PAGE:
Searching for the True Meaning of Goth in 2018

The subculture has undergone a number of evolutions over the years, so I went to a goth festival in Germany to find out what it even means today.

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Jun 1 2018, 12:30pm

As a subculture, goth is easy to recognise, but tricky to pin down. Ask the average passer-by and they might just picture some dude in a mesh vest, platform boots and a Slipknot wallet chain. Ask your mum and she may unearth an old photo from the 80s where she’s in winged eyeliner and backcombed Siouxsie Sue hair. Go to Camden Market and you might bump into some cybergoths decked out in colourful latex, surgical masks and tube hair extensions. My point being, unlike the colour black, there are endless types of goth, each incarnation from various times and places, dating all the way back to 1967 when some bloke used the word to describe The Doors.

For me, personally, “goth” represents my closest friends, chill hangouts in old churches, heavy synth music, DIY clothes and an interest in haunted stuff. Unlike the punk scene, which I found myself heavily identifying with growing up, goth feels less angry and politically inclined, attracting people who lean inwards, and more towards the reserved. But it’s also about being interested in the darker side of existence – not necessarily in a Satanic “let me suck your blood” way (although if you’re into that, fine) – more in the sense that goth recognises death as part of life, and celebrates it with music, fashion and flamboyance.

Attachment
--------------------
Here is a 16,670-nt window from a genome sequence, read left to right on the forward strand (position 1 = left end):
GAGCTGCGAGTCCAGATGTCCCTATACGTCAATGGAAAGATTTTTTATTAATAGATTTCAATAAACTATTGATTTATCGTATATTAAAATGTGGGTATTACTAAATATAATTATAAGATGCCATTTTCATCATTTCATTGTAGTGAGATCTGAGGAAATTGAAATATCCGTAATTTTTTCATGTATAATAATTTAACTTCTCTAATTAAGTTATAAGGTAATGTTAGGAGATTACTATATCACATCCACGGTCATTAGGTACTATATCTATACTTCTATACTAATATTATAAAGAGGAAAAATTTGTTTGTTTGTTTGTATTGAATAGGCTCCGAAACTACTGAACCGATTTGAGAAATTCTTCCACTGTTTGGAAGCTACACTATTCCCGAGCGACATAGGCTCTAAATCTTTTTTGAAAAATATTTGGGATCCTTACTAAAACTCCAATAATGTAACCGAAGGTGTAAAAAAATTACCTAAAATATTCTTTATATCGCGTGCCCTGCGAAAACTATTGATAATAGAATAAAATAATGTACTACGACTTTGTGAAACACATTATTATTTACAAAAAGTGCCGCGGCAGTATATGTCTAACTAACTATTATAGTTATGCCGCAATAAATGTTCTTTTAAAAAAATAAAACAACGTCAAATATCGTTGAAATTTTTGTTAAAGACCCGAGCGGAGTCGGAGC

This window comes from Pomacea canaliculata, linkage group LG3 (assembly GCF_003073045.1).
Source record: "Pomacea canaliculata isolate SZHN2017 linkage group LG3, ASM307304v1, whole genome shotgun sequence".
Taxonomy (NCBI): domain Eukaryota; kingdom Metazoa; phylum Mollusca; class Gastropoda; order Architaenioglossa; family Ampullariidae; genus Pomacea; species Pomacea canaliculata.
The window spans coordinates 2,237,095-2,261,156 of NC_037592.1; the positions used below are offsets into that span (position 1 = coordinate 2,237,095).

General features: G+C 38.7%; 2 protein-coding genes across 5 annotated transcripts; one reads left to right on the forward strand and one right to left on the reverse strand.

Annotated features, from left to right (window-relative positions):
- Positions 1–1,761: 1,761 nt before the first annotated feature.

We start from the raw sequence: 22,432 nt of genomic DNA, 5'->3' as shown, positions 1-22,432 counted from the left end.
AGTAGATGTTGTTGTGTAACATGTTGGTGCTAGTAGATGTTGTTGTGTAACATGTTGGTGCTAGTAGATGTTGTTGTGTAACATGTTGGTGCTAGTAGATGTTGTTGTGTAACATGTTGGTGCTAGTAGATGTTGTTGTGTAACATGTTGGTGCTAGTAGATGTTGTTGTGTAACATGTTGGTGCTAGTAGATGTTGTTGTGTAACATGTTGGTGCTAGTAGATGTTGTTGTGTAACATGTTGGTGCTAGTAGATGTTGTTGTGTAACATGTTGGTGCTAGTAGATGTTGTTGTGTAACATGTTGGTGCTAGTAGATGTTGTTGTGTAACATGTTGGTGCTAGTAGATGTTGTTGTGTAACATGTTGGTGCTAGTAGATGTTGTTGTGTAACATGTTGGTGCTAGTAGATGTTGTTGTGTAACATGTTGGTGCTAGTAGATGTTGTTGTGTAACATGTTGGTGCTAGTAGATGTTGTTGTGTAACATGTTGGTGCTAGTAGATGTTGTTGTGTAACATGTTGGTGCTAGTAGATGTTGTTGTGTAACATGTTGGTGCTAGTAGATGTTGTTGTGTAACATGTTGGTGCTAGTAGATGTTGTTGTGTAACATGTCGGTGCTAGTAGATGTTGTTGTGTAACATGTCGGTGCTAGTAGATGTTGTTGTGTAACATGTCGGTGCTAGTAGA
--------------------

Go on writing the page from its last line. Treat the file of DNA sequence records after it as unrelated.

But from the outside, goth is in a weird place in 2018. Trend forecasters have told us that style tribes are on their way out, academic research has claimed punk was the very last subculture and the internet makes it look like kids are more into memes and cryptocurrency. With all that in mind, what does it even mean to be goth right now? Is it dying? Is it evolving? Has it plateaued? To answer these questions and more, I make my way to the 27th edition of Wave-Gotik Treffen Festival – widely recognised as the largest goth festival in the world – to sleep, feast and party with the 20,000 goths who’ve descended upon the city of Leipzig for one long weekend.

Despite its quaintness, Leipzig is clearly the ideal location for a festival like Wave-Gotik Treffen. With its rich classical musical history (Bach, Mendelssohn and Wagner all lived there), various churches from diverse architectural movements (including Gothic) and an imposing Monument to the Battle of the Nations that sits in the middle of town, a certain theatricality threads the whole thing together. And that war monument is also close to Südfriedhof, an incredibly beautiful cemetery that predictably becomes a hotspot for hangouts over the weekend, amounting to quite a few extra hearses casually parked outside.